Africa > Gabon

You are looking at 1 - 3 of 3 items for :

  • Type: Journal Issue x
  • Excise taxes x
Clear All Modify Search
International Monetary Fund. African Dept.
This Selected Issues paper looks at some Central African Economic and Monetary Community (CEMAC) specific regional dimensions of a possible strategy to enhance governance, which would support specific reforms in this area at the country level. The paper describes the specific dimensions of governance covered in the note. The paper also analyzes governance and corruption in the areas of public financial management, anti-money laundering, and the link between the oil sector and public resources. The CEMAC regional institutions will have to play a central role to lead progress in these areas, and support member countries’ own efforts. Due to such actions result in giving a coherent framework to actions conducted at the country level, the synergic dimension can spur a virtuous circle, key to earn the benefit of an economic and monetary union. The success of the regional strategy that CEMAC member countries and regional institutions are implementing to exit the severe crisis they are facing depends critically on creating the conditions for laying the ground for a diversified economy, within a well-functioning regional market and an environment that provides opportunities for all and where public resources are geared to most productive use.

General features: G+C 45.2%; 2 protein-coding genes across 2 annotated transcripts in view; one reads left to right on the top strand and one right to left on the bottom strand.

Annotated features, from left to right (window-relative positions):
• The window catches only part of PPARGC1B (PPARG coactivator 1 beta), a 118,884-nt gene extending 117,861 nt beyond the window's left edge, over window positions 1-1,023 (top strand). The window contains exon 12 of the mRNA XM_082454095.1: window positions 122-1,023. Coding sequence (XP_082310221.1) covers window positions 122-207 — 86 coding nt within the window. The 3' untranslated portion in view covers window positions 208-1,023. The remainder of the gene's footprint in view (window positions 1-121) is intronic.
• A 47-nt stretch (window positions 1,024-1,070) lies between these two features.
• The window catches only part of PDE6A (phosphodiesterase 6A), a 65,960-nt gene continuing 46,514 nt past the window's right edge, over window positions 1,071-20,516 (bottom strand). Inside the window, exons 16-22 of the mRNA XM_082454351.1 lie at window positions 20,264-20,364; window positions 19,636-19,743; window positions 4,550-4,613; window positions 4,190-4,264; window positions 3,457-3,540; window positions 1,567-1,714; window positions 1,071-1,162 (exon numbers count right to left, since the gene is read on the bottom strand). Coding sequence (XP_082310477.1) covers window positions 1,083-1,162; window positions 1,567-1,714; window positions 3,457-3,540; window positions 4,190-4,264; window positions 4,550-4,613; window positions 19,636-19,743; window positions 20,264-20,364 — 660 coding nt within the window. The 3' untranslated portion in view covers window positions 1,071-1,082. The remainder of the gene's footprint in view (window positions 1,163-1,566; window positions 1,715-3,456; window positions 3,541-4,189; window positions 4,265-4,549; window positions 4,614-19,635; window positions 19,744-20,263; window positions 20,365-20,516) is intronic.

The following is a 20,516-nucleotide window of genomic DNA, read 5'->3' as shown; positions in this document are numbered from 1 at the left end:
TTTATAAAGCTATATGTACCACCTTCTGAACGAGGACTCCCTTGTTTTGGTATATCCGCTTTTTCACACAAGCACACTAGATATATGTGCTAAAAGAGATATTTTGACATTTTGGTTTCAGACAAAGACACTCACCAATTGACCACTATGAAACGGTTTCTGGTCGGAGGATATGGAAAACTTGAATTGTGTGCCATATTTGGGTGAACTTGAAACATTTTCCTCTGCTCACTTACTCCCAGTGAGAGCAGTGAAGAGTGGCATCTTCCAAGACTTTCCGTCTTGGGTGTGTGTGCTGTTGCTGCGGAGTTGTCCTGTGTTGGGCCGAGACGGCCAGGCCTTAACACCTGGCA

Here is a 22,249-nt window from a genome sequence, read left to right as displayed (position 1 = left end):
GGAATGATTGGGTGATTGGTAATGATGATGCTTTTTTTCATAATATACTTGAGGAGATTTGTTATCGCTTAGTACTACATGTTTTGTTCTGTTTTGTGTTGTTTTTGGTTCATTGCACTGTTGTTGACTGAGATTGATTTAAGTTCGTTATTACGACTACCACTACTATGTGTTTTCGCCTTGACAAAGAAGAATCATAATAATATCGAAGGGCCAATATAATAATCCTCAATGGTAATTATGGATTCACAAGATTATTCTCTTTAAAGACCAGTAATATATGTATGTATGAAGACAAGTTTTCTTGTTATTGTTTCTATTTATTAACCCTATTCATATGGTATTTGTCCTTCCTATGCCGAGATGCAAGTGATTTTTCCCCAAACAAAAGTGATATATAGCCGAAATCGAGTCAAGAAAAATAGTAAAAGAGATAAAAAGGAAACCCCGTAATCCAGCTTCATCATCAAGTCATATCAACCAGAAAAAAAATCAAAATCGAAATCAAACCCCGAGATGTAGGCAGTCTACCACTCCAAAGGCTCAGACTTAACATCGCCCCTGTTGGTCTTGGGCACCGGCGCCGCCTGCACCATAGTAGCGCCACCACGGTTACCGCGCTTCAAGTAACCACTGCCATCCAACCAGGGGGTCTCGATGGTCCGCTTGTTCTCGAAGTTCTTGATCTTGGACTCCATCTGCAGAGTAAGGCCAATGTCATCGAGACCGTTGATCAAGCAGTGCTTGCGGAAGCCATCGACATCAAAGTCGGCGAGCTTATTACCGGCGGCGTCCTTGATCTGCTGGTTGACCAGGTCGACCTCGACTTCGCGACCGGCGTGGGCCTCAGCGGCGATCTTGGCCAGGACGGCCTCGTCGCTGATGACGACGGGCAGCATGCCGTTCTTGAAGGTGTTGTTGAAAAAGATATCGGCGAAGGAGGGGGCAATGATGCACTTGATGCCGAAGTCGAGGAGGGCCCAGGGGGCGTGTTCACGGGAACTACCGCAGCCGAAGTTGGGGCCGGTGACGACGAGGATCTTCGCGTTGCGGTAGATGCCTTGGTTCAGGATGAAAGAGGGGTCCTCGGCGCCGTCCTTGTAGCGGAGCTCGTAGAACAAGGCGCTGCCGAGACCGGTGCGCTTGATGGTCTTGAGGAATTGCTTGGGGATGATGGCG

Mr. David Coady, Mr. Javier Arze del Granado, Luc Eyraud, and Ms. Anita Tuladhar
Many developing and emerging countries do not fully pass-through increases in international fuel prices to domestic retail prices, with adverse consequences for fuel tax revenues and tax volatility. The adoption of an automatic fuel pricing mechanism can help to address this problem, and the incorporation of a price smoothing mechanism can ensure pass-through over the medium term but also avoid sharp increases (and decreases) in domestic prices. This technical note addresses the following issues: (i) the design of an automatic fuel pricing mechanism; (ii) the incorporation of domestic price smoothing and resulting tradeoffs; (iii) the transition from ad hoc pricing adjustments to an automatic mechanism; and (iv) policies to support this transition and the maintenance of an automatic mechanism. A standardized template for simulating and evaluating the implications of alternative pricing mechanisms for price and fiscal volatility is available on request.
Mr. Lubin Kobla Doe
This paper examines the reform of the main domestic consumption taxes initiated by the CEMAC and the WAEMU aimed at reinforcing their economic integration. On the whole, compliance with the VAT is relatively weaker in the CEMAC than in the WAEMU. The opposite applies for excises. Major reforms would need to be undertaken by WAMZ countries, except Ghana and, to a lesser extent, Nigeria in order to align their tax structure with that of the WAEMU as planned for 2007.